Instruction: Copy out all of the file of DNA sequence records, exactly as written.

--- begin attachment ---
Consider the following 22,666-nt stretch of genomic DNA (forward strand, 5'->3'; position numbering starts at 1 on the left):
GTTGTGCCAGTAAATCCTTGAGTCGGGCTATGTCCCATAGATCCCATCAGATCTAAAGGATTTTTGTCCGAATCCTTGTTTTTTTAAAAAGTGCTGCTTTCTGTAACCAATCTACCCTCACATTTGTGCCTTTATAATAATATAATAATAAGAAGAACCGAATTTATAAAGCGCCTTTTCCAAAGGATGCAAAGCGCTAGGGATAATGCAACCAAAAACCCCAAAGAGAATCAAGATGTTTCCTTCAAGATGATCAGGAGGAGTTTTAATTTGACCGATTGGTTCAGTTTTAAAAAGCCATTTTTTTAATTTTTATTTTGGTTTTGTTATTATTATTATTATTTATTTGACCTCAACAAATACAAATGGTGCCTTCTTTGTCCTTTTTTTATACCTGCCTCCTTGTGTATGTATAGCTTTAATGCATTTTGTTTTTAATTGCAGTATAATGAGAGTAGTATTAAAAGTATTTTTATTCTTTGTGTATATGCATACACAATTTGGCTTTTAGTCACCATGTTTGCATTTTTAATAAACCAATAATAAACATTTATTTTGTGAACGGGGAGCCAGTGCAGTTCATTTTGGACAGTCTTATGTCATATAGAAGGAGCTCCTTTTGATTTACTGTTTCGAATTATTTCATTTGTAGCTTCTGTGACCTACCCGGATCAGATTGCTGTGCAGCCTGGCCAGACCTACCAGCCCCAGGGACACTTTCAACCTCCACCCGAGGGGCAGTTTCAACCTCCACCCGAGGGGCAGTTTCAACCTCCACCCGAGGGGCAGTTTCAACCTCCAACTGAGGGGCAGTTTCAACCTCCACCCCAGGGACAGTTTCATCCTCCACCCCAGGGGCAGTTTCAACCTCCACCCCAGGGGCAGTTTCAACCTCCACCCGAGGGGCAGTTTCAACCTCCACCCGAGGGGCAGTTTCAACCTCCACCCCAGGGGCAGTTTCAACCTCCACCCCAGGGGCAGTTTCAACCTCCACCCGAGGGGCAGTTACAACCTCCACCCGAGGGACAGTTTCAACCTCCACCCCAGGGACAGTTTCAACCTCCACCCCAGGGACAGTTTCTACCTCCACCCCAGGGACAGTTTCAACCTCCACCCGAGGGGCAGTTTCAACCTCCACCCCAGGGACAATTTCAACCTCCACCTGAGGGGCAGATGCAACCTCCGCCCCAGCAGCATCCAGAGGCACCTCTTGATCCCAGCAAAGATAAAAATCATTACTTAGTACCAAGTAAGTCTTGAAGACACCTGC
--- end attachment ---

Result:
Consider the following 22,666-nt stretch of genomic DNA (forward strand, 5'->3'; position numbering starts at 1 on the left):
GTTGTGCCAGTAAATCCTTGAGTCGGGCTATGTCCCATAGATCCCATCAGATCTAAAGGATTTTTGTCCGAATCCTTGTTTTTTTAAAAAGTGCTGCTTTCTGTAACCAATCTACCCTCACATTTGTGCCTTTATAATAATATAATAATAAGAAGAACCGAATTTATAAAGCGCCTTTTCCAAAGGATGCAAAGCGCTAGGGATAATGCAACCAAAAACCCCAAAGAGAATCAAGATGTTTCCTTCAAGATGATCAGGAGGAGTTTTAATTTGACCGATTGGTTCAGTTTTAAAAAGCCATTTTTTTAATTTTTATTTTGGTTTTGTTATTATTATTATTATTTATTTGACCTCAACAAATACAAATGGTGCCTTCTTTGTCCTTTTTTTATACCTGCCTCCTTGTGTATGTATAGCTTTAATGCATTTTGTTTTTAATTGCAGTATAATGAGAGTAGTATTAAAAGTATTTTTATTCTTTGTGTATATGCATACACAATTTGGCTTTTAGTCACCATGTTTGCATTTTTAATAAACCAATAATAAACATTTATTTTGTGAACGGGGAGCCAGTGCAGTTCATTTTGGACAGTCTTATGTCATATAGAAGGAGCTCCTTTTGATTTACTGTTTCGAATTATTTCATTTGTAGCTTCTGTGACCTACCCGGATCAGATTGCTGTGCAGCCTGGCCAGACCTACCAGCCCCAGGGACACTTTCAACCTCCACCCGAGGGGCAGTTTCAACCTCCACCCGAGGGGCAGTTTCAACCTCCACCCGAGGGGCAGTTTCAACCTCCAACTGAGGGGCAGTTTCAACCTCCACCCCAGGGACAGTTTCATCCTCCACCCCAGGGGCAGTTTCAACCTCCACCCCAGGGGCAGTTTCAACCTCCACCCGAGGGGCAGTTTCAACCTCCACCCGAGGGGCAGTTTCAACCTCCACCCCAGGGGCAGTTTCAACCTCCACCCCAGGGGCAGTTTCAACCTCCACCCGAGGGGCAGTTACAACCTCCACCCGAGGGACAGTTTCAACCTCCACCCCAGGGACAGTTTCAACCTCCACCCCAGGGACAGTTTCTACCTCCACCCCAGGGACAGTTTCAACCTCCACCCGAGGGGCAGTTTCAACCTCCACCCCAGGGACAATTTCAACCTCCACCTGAGGGGCAGATGCAACCTCCGCCCCAGCAGCATCCAGAGGCACCTCTTGATCCCAGCAAAGATAAAAATCATTACTTAGTACCAAGTAAGTCTTGAAGACACCTGC